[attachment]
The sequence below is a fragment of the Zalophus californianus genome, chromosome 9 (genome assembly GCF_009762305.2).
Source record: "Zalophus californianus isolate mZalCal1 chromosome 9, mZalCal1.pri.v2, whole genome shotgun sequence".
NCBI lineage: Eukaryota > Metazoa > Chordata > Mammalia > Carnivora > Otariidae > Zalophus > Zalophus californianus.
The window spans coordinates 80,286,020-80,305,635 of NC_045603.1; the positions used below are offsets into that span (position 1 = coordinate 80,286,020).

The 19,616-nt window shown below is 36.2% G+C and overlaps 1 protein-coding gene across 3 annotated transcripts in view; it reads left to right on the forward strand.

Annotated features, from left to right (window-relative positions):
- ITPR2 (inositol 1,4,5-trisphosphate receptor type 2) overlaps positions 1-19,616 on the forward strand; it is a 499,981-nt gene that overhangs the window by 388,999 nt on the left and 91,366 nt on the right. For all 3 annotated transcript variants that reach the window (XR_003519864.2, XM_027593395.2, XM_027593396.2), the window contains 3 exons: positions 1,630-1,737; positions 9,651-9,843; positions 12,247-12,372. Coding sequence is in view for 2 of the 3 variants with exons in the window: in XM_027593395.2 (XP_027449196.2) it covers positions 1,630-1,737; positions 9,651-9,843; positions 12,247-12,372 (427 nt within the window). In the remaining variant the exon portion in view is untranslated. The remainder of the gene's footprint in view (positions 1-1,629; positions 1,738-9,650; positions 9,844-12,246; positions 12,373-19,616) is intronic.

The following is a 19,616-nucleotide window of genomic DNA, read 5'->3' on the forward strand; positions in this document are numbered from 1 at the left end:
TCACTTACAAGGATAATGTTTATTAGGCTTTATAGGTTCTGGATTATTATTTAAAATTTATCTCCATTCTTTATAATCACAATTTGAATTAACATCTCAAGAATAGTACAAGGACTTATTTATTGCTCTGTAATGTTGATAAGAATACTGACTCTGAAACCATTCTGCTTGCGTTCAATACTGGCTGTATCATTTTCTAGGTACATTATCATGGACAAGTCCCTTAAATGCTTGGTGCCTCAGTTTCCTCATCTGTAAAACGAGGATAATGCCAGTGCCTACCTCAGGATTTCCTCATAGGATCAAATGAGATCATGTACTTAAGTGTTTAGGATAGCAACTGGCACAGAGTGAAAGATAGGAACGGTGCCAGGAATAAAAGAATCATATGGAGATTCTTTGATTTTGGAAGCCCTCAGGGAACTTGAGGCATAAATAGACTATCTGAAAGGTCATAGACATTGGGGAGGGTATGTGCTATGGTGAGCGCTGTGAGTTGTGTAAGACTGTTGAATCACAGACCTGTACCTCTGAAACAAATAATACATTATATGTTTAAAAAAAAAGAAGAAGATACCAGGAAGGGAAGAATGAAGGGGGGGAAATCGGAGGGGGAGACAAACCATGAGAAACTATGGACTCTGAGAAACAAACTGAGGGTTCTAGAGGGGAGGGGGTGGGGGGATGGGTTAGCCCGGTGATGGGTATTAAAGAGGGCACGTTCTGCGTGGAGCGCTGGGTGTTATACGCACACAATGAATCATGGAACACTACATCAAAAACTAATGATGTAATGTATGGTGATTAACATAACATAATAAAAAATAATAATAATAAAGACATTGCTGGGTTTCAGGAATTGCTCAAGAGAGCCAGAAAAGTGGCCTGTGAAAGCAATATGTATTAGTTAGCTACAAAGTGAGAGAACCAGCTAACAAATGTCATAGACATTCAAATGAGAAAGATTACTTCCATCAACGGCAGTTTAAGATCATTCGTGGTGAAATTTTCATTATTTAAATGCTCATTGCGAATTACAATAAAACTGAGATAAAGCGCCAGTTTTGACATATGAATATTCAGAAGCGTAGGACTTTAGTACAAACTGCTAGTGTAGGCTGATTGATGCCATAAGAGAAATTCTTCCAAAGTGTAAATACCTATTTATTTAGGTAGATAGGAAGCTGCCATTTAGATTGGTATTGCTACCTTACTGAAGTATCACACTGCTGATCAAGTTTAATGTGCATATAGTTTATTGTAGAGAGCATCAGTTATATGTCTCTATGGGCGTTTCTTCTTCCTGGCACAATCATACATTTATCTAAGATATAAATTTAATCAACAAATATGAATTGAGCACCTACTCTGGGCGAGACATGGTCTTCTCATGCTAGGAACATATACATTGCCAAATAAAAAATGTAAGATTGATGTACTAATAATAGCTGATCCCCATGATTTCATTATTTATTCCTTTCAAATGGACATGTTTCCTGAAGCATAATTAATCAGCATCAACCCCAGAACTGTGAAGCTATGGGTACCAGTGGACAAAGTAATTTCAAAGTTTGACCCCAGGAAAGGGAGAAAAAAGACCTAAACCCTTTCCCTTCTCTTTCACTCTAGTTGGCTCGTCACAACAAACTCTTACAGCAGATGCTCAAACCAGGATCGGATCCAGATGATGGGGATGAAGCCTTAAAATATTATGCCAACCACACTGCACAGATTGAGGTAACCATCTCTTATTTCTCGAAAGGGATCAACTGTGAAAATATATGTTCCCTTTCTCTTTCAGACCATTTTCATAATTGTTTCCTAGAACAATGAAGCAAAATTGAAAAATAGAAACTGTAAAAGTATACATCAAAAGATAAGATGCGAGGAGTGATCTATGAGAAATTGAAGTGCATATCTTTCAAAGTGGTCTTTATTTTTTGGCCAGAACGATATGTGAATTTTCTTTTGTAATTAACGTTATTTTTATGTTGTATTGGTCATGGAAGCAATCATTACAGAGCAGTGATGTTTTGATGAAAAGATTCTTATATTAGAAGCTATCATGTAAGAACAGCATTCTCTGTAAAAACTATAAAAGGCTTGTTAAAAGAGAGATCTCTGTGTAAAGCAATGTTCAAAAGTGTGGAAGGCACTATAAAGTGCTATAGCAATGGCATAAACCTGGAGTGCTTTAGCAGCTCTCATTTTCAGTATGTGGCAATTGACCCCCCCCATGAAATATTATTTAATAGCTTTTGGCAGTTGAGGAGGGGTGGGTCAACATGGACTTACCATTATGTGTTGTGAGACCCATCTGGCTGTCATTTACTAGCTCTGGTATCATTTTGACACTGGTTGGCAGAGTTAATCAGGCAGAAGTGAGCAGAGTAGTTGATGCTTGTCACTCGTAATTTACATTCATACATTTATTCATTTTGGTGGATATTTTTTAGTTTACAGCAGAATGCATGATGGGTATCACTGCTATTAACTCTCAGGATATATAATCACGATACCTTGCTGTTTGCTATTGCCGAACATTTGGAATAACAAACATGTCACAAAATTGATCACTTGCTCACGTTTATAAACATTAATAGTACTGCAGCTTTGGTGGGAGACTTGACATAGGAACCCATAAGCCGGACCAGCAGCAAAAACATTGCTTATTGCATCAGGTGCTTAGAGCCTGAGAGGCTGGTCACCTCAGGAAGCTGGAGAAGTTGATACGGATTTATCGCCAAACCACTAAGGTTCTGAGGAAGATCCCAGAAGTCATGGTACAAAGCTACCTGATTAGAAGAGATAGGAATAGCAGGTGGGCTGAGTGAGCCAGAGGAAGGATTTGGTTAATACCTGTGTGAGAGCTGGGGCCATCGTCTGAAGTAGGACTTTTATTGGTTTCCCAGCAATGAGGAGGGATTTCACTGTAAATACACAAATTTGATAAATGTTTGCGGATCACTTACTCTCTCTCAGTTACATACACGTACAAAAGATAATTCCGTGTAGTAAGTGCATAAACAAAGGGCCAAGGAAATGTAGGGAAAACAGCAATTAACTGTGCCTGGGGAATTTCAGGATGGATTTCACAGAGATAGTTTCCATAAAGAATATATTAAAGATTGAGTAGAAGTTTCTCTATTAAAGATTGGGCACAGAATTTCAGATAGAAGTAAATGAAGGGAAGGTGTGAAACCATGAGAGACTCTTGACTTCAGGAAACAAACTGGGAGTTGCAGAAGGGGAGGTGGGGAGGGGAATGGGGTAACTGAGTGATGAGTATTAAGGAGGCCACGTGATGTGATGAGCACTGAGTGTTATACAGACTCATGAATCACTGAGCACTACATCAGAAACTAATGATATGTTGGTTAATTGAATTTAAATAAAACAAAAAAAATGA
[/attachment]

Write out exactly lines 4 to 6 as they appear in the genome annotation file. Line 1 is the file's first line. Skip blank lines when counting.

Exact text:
The window spans coordinates 80,286,020-80,305,635 of NC_045603.1; the positions used below are offsets into that span (position 1 = coordinate 80,286,020).

The 19,616-nt window shown below is 36.2% G+C and overlaps 1 protein-coding gene across 3 annotated transcripts in view; it reads left to right on the forward strand.

Annotated features, from left to right (window-relative positions):